True or false: The pH of the products I put on my hair don’t matter…Believe it or not, the pH of the products that we use are very important! This summer I picked up a copy of The Science of Black Hair by Audrey Davis-Sivasothy which is a book that I would highly recommend to women who truly want to learn more about the science behind black hair care and how to put it in its healthiest state. In her book, she talks about the importance of pH. Here are some of the things that I learned:
>Healthy hair has a pH between 4 -5.5
>Shampoo has a pH of around 4-6 and conditioner has a pH around 3.5-5
>Products that are more basic(7.1-14 on the pH scale) have the ability to lift the hair cuticle, exposing the cortex. This can produce dry hair that tangles and doesn’t shine.
>Products that are more acidic(0-6.9 on the pH scale) have the ability to tightly close the cuticles, which lay like shingles on a roof, and allow the cortex to be protected, creating free flowing, more shiny hair.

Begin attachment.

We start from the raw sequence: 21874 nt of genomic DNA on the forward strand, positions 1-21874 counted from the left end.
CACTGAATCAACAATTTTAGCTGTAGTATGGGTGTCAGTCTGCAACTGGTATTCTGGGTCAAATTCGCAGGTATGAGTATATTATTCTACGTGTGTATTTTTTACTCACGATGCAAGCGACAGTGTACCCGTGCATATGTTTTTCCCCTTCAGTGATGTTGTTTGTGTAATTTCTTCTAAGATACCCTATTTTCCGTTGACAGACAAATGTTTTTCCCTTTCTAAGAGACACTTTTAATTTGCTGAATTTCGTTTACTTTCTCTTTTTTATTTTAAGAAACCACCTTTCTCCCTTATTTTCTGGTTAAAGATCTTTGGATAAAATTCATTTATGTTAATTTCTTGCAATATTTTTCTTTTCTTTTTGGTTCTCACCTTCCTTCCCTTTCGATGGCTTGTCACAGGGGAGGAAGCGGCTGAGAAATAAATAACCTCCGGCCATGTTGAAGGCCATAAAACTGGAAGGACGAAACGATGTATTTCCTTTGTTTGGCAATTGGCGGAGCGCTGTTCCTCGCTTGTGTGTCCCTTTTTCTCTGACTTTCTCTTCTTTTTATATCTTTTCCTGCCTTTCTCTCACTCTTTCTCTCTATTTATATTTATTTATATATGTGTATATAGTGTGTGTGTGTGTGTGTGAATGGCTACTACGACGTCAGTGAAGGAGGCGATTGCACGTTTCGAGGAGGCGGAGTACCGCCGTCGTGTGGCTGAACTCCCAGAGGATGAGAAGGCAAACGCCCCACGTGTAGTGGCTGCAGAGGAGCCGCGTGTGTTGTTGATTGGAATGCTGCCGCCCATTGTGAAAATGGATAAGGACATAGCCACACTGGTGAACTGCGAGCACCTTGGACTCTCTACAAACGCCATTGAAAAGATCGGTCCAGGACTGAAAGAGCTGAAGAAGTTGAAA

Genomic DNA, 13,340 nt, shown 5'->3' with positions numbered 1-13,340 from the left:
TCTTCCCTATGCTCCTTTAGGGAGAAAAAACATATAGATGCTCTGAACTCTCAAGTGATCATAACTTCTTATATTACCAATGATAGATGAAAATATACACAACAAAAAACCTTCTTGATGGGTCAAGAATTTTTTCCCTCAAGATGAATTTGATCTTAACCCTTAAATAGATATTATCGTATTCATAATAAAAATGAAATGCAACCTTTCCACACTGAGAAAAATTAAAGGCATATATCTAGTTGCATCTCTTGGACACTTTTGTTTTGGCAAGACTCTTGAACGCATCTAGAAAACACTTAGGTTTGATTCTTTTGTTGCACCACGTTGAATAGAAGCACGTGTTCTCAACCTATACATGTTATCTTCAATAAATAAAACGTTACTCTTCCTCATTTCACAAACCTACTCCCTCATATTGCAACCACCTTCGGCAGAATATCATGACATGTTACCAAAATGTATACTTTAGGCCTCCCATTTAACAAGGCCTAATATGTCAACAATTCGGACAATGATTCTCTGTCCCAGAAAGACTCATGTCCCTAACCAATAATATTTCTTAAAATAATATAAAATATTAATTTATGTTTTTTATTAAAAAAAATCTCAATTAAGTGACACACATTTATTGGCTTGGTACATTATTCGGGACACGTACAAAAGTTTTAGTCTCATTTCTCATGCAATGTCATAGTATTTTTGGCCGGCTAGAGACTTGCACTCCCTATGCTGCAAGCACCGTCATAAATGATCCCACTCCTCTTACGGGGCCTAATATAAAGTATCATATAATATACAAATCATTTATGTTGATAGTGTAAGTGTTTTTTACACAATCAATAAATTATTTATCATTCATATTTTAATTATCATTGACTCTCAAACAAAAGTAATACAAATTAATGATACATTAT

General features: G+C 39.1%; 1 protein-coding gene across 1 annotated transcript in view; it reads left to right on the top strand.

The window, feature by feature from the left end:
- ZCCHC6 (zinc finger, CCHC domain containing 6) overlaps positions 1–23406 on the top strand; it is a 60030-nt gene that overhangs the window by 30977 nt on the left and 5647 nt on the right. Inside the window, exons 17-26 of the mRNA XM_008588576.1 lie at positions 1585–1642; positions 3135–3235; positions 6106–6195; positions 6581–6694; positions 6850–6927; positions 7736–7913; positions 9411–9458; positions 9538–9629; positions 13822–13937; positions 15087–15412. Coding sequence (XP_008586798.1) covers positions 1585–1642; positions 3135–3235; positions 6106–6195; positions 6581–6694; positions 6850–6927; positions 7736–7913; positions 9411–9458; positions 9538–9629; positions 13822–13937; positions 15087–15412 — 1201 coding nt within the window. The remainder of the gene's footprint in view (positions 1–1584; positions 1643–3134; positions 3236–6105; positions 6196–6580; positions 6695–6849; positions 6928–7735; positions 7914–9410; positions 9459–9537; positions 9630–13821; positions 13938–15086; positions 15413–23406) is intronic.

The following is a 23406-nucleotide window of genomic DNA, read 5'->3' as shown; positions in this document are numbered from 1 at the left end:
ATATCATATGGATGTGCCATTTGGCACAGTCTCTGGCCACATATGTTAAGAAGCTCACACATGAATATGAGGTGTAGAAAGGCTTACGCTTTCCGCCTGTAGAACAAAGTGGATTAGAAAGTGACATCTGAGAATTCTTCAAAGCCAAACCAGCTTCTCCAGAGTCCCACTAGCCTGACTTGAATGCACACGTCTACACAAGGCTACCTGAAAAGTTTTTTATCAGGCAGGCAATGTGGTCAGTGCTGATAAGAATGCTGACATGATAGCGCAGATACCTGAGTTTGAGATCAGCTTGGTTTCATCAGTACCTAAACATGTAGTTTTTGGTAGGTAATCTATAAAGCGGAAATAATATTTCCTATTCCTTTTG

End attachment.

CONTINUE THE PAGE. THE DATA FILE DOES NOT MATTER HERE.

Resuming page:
>The lower the pH of the final product, the better constriction, sealing and smoothing that happens to the hair cuticle.
Doesn’t this make so much sense?!
Knowing this helps me understand the reason and importance of conditioner. I knew that it had great benefits to the hair such as strengthening and softening, but I didn’t know why. I’m all about the why! Knowing pH also helped me understand why using an Apple Cider Vinegar rinse works, because it’s very acidic!! Does this mean that shampoo is bad? No. I try to stick to using sulfate-free shampoo. I hope to replace co-washing with shampooing one day, once I figure out how to eliminate residue on the scalp. Now are you the type of person that buys a shampoo from one brand and a conditioner from another brand? If so, I would suggest you sticking to a single brand for your shampoo and conditioner. As I learned in The Science of Black Hair, companies specially formulate and set the pH in shampoo and conditioners to work together, which is optimal. If you do decide to use products from different lines, use pH strips to check if they are in the 4-5.5 range.
I hope you feel a bit more educated on the products that you use. For a more in-dept discussion on pH, consider snagging a copy of The Science of Black Hair.